Type: Offshore Oeic
Aim: growth by investing globally in the equities and equity-related securities of companies in the mining sector and related sectors
Minimum investment:Lump sum £2,500 $5,000 or euro 3,500
Investment split: 23.7% UK, 18.8% Canada, 17.9% Australia, 8% Africa, 5.9% US, 4.2% Latin America, 4% Europe, 2.5% Asia, 9.7% exchange traded commodities, 5.2% cash
Place of registration: Dublin
Charges: Initial 5%, annual 1.5%
Commission: Subject to negotiation
Baring Asset Management has introduced its global mining fund to take advantage of long-term opportunities in the resources sector that are driven by strong demand and constrained supply. The fund will invest in equities and related securities based on growth at a reasonable price. It is positioned to take advantage of current investment opportunities brought about by China’s for commodities and the demand for gold from the developing middle class in India, while anticipating demand in the future from emerging economies across Latin America and Asia.
Chelsea Financial Services managing director Darius McDermott feels this fund could be interesting if an investor believes in the ongoing urbanisation and industrialisation of emerging markets; or the increasing demand and finite supply of commodities, and has the conviction of their thoughts. “It’s never going to be for the faint-hearted though. If you Google mining stocks, you are as likely to see headlines of “FTSE lifted by miners” as “Miners lead FTSE to worst week this year”. And that’s on a weekly, if not daily, basis,” he says.
McDermott highlights the positives for the fund, including the experience of the manager and the wider global resources team of four, led by Jonathan Blake. “Clive Burstow, who manages the fund, has more than eight years’ experience investing in the mining sector and worked with the BlackRock team, whom I rate very highly, for a few years.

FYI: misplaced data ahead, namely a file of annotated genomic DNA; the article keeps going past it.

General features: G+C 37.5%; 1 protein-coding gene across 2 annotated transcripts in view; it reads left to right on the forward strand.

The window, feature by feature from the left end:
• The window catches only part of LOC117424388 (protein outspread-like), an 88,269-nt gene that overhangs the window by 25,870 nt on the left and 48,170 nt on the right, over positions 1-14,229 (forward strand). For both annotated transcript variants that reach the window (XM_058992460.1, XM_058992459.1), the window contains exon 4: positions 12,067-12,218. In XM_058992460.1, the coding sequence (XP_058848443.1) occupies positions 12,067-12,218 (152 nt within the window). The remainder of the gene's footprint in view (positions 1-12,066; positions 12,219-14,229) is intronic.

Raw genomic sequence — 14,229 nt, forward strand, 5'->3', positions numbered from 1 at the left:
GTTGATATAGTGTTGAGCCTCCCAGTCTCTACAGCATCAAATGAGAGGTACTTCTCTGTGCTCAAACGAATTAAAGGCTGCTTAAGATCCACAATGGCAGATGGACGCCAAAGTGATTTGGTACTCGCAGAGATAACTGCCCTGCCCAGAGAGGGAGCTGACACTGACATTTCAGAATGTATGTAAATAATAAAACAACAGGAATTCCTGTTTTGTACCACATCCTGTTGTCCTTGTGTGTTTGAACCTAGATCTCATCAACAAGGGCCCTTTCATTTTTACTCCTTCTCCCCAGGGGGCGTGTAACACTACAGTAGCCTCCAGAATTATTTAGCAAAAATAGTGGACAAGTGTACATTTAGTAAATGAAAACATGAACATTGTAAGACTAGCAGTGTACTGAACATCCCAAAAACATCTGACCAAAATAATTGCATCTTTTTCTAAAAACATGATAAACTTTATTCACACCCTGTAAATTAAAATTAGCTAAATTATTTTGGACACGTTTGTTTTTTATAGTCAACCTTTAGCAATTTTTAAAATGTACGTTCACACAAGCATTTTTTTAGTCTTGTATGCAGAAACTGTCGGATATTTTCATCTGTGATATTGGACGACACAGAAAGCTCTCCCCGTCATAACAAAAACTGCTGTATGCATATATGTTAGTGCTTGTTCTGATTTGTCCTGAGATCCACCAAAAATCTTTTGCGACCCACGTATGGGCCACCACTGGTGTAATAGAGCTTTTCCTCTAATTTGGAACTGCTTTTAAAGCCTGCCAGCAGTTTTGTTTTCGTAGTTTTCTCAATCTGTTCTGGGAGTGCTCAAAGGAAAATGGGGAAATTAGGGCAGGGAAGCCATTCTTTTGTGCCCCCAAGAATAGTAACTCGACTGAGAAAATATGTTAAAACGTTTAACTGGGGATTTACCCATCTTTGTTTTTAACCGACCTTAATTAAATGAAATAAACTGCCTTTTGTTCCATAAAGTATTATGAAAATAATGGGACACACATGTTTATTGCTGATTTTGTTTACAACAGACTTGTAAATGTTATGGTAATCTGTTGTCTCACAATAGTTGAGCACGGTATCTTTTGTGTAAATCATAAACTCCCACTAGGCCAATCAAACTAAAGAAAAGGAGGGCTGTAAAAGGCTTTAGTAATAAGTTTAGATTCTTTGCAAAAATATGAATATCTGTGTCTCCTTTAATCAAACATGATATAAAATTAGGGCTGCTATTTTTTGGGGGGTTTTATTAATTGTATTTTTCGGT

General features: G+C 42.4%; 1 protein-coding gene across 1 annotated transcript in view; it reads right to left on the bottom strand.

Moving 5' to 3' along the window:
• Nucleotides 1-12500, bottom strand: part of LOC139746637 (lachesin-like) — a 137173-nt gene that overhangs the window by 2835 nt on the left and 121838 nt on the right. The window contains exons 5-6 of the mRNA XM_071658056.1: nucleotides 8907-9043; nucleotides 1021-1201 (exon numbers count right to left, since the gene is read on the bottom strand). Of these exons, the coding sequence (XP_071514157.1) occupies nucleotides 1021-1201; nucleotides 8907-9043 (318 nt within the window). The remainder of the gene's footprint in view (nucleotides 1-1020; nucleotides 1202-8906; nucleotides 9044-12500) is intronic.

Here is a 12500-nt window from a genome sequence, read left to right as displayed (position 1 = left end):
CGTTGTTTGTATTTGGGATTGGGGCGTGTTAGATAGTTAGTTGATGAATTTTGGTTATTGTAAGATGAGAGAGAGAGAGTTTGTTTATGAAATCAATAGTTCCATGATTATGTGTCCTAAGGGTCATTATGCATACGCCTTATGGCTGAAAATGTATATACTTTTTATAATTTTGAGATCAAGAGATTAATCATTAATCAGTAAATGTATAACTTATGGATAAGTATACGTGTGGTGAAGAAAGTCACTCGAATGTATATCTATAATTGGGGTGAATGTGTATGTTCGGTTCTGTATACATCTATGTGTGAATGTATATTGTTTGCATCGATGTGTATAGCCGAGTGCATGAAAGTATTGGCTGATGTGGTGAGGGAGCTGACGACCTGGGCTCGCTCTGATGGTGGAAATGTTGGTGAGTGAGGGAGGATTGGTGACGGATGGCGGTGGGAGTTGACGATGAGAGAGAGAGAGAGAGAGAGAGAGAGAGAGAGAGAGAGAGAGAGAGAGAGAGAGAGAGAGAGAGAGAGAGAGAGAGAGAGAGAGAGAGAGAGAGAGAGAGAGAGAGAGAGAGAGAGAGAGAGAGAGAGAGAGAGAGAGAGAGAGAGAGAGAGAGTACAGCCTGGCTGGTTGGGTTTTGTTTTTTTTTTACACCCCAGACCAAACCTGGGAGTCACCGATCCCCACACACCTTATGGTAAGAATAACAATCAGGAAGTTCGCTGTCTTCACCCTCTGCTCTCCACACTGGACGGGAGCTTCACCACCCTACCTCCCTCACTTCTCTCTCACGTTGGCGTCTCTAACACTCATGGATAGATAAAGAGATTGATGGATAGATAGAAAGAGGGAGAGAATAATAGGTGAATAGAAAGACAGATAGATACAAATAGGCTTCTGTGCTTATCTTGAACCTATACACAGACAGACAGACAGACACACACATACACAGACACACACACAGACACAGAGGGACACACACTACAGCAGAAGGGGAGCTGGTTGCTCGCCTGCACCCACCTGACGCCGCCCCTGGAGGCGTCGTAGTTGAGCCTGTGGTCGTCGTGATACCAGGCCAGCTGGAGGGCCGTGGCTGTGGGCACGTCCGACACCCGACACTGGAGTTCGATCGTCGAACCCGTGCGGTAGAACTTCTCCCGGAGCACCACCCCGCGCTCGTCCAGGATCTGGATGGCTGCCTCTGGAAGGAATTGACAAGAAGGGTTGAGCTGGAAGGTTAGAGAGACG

“The manager also has access to the ideas of the seven-strong Baring energy & materials team. The team will be looking for trends evolving over the next five years, not thinking about short-term movements in the market. They’ve stated that they will view any periods of market weakness as potential buying opportunities,” says McDermott.
He adds that the other major positive is the diversification of the fund. He points out that the geographies of the companies in which it invest are mainly developed, with around 23 per cent in the UK, 19 per cent in Canada, 18 per cent in Australia and 6 per cent in the US. “There is also a decent amount in Africa – 8 per cent – with 4 per cent in Latin America and a little in Asia – 2.5 per cent. However, the fund also invests across five sections of mining: non-ferrous and ferrous metals, bulk and speciality commodities and precious metals.”
McDermott observes that the fund is currently skewed towards non-ferrous and precious metals, at around 40 per cent and 38 per cent of the portfolio respectively. “There is around 16 per cent in bulk commodities and a very small weighting in speciality commodities, but nothing in ferrous metals,” says McDermott.
McDermott adds that the fund also has the ability to invest in companies throughout the capitalisation range. “This means that it will invest in the bigger, more well known companies, but also in smaller companies at earlier stages of exploration and development where the analyst coverage is more limited and where the team believes they will be able to add significant value.”
Turning to the potential drawbacks, McDermott says: “The fund’s diversity is good, but it does mean that there will be risks, particularly in smaller companies and those listed in emerging markets which will be more susceptible other risks such as political and liquidity risks.”
He concludes that competition in this area of the market is tough, with very well established players such as JP Morgan and BlackRock.
Suitability to market: Good
Investment strategy: Good
Adviser remuneration: Average